WASHINGTON, DC - Choripan (Smoked Sweet Sausage, Green Tomato Chimichurri and Shaved Cabbage)
at Ruta del Vino photographed in Washington, DC. (Photo by Deb Lindsey For The Washington Post via Getty Images).
Food - Drink
Argentina's Versatile Chorizo Sandwich, The Choripán
Street foods are typically affordable, quick and easy to eat and prepare, and showcase their home country’s most popular ingredients. In Argentina, the choripán, a sandwich consisting of a link of chorizo sausage on a split roll, is so popular that it's making its way into American restaurants, and is worth getting to know.
The bread used for choripán is a long, white roll that’s split down the middle vertically and grilled with the split side down. The link of chorizo is traditionally made from 70% beef and 30% pork and seasoned with nutmeg, paprika, fennel, and/or cloves, and is also split down the middle, then topped with herbal chimichurri sauce.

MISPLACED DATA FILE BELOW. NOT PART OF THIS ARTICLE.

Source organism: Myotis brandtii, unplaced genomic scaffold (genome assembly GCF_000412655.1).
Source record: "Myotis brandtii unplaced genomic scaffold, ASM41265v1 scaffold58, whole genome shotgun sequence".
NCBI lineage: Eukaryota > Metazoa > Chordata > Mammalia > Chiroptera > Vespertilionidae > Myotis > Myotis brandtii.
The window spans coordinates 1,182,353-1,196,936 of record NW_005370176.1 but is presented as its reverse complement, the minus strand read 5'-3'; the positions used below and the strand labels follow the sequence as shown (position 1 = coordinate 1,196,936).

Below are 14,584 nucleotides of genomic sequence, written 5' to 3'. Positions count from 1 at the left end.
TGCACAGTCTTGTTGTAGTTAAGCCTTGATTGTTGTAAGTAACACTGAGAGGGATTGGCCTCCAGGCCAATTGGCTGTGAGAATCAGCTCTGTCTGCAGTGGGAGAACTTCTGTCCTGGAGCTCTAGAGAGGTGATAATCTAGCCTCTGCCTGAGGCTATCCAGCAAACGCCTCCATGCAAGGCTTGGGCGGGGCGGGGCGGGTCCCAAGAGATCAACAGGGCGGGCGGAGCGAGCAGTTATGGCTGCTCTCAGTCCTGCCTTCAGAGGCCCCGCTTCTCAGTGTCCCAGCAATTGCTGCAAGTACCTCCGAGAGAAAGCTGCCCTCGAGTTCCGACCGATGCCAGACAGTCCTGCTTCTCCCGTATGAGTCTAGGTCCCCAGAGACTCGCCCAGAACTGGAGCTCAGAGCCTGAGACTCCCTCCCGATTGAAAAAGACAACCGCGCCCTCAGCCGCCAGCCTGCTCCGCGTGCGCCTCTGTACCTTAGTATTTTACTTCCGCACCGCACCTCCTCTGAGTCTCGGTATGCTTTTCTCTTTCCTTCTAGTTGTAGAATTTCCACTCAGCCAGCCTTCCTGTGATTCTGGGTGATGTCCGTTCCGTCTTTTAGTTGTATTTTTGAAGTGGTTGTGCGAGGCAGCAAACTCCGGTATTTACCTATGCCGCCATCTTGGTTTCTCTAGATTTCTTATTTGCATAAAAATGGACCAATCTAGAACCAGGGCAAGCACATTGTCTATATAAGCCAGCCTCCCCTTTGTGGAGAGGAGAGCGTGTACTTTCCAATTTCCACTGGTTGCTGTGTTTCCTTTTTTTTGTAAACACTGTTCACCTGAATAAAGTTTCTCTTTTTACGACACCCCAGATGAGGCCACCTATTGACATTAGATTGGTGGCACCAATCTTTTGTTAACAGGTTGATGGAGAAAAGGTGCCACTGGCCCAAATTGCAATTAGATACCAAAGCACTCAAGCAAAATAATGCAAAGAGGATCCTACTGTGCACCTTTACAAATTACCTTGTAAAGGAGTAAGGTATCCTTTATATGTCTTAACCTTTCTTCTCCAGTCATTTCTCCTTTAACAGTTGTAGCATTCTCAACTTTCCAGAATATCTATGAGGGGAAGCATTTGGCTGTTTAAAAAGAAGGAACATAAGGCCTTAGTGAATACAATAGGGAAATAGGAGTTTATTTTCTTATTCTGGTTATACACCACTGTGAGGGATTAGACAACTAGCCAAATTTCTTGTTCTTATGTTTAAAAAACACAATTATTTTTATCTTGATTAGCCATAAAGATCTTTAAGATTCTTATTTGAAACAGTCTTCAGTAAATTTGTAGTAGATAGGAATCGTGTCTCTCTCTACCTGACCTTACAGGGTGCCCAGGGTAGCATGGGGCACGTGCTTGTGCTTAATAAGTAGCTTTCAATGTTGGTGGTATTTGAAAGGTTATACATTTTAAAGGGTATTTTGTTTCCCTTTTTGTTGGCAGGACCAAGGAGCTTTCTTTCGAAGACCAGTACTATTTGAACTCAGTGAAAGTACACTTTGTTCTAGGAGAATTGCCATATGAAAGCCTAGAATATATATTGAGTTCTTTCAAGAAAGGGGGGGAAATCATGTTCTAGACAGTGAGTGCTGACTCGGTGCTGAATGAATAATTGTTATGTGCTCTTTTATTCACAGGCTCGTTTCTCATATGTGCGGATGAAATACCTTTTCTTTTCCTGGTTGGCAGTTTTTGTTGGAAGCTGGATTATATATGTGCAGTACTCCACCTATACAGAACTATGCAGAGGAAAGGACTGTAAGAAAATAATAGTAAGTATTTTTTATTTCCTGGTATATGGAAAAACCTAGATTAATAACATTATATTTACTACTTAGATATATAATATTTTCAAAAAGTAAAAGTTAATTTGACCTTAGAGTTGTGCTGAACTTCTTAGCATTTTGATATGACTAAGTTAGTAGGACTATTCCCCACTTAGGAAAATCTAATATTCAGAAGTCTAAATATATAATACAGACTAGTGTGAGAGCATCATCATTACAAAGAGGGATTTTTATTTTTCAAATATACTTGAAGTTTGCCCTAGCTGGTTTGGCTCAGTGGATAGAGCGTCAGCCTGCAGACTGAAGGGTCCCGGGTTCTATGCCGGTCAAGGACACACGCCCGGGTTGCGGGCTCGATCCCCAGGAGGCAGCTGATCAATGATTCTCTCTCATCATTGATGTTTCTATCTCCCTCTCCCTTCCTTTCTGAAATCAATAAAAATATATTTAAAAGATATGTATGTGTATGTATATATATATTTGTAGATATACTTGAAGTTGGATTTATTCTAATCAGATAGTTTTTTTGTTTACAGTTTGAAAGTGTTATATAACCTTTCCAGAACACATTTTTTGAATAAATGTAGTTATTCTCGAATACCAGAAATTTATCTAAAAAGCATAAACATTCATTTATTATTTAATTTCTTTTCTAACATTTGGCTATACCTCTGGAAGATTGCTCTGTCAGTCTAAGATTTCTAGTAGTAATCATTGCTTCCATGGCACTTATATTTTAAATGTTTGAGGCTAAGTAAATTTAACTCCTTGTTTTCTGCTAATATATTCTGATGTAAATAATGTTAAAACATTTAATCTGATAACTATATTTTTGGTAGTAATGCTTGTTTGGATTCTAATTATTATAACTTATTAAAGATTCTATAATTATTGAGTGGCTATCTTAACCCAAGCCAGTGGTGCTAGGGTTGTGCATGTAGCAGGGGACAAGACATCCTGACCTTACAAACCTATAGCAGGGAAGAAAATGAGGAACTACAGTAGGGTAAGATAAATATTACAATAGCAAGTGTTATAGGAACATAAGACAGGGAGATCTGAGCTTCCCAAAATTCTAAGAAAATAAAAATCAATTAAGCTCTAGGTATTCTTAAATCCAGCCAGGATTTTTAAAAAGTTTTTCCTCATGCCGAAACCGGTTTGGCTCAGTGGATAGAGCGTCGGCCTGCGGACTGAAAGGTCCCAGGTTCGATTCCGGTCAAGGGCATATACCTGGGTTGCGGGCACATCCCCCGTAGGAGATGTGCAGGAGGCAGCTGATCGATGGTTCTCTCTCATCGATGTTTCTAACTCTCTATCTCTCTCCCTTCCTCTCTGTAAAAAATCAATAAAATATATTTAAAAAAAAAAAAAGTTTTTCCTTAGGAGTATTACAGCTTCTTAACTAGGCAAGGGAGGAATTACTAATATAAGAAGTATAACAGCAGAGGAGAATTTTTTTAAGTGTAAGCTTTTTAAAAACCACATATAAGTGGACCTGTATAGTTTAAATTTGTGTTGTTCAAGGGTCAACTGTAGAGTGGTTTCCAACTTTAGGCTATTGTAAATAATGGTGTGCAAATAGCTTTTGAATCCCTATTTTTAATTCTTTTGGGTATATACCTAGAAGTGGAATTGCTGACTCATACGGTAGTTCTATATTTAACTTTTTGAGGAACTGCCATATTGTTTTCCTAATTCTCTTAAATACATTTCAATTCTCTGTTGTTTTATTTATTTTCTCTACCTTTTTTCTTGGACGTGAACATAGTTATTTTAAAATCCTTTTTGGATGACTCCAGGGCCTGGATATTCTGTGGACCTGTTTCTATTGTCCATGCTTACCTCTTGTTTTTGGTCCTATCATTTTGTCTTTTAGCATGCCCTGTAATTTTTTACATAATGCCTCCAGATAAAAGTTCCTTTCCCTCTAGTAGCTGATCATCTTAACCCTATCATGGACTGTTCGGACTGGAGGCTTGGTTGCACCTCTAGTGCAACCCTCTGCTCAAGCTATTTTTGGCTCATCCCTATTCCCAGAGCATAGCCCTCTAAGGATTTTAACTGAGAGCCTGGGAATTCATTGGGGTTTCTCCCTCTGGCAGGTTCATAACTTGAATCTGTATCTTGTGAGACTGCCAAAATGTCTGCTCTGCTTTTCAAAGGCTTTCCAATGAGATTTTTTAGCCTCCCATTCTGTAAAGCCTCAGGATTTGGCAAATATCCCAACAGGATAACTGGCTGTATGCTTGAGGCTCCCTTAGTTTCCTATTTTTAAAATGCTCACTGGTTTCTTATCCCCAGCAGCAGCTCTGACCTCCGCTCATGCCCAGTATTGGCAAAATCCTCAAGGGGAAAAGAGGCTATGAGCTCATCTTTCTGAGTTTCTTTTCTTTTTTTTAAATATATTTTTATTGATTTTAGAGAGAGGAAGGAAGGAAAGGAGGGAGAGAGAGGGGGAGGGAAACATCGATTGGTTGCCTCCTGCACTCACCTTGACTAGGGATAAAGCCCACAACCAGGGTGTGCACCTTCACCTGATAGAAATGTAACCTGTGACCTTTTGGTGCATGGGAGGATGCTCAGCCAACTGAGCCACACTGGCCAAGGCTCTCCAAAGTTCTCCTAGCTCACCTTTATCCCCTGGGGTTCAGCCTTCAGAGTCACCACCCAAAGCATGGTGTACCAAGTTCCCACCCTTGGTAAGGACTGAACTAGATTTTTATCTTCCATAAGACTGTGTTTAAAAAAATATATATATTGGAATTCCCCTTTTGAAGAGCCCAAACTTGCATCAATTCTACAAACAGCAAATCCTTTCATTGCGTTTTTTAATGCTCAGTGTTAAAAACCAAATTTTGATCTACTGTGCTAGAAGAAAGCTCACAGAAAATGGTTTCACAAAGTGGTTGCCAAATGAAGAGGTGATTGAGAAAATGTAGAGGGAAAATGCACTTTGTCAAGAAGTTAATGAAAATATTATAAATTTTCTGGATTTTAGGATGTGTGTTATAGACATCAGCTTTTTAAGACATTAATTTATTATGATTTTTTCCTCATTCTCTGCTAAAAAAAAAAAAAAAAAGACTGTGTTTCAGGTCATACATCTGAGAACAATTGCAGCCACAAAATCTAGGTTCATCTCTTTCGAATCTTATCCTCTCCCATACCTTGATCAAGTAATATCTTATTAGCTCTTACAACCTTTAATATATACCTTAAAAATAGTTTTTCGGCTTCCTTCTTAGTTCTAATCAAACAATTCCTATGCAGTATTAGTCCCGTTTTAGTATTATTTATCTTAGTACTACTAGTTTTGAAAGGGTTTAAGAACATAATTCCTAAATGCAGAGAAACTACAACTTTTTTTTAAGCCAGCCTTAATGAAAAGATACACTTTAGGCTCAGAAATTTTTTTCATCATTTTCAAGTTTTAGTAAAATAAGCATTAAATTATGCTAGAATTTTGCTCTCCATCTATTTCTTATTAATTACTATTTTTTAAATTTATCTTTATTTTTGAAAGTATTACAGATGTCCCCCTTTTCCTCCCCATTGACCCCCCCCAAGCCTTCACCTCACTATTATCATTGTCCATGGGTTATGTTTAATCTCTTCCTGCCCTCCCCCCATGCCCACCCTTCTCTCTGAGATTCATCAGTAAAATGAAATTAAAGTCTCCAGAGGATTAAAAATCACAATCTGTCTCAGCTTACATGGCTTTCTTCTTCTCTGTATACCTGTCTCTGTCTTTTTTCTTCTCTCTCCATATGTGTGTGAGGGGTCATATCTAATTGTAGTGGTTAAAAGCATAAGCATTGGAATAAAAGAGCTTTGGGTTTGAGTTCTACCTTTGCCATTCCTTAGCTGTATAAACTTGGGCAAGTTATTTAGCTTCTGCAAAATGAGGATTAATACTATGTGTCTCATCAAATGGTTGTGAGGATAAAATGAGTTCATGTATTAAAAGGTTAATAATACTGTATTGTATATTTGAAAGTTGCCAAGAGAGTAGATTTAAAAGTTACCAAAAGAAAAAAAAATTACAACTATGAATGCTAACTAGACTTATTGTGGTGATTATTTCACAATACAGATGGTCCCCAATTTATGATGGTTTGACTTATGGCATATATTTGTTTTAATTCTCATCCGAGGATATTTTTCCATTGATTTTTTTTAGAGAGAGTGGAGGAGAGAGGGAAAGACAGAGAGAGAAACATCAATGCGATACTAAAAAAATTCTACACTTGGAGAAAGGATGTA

If you want to make choripán and don’t have access to Argentinian-style sausage, find a sausage made of 100% pork or a blend of pork and beef; the red Mexican chorizo you may find at the supermarket doesn't work as well. If you grill the sausages whole, do so over medium heat so they get a good char on the outside.
When the sausage is almost done, grab a split long roll and place your split or whole sausage in the middle of the bun, then add chimichurri sauce, which you can make using oil, vinegar, fresh herbs, and onion. Another common topping is salsa criolla, consisting of thinly sliced onions, peppers, cilantro, lime juice, and vinegar.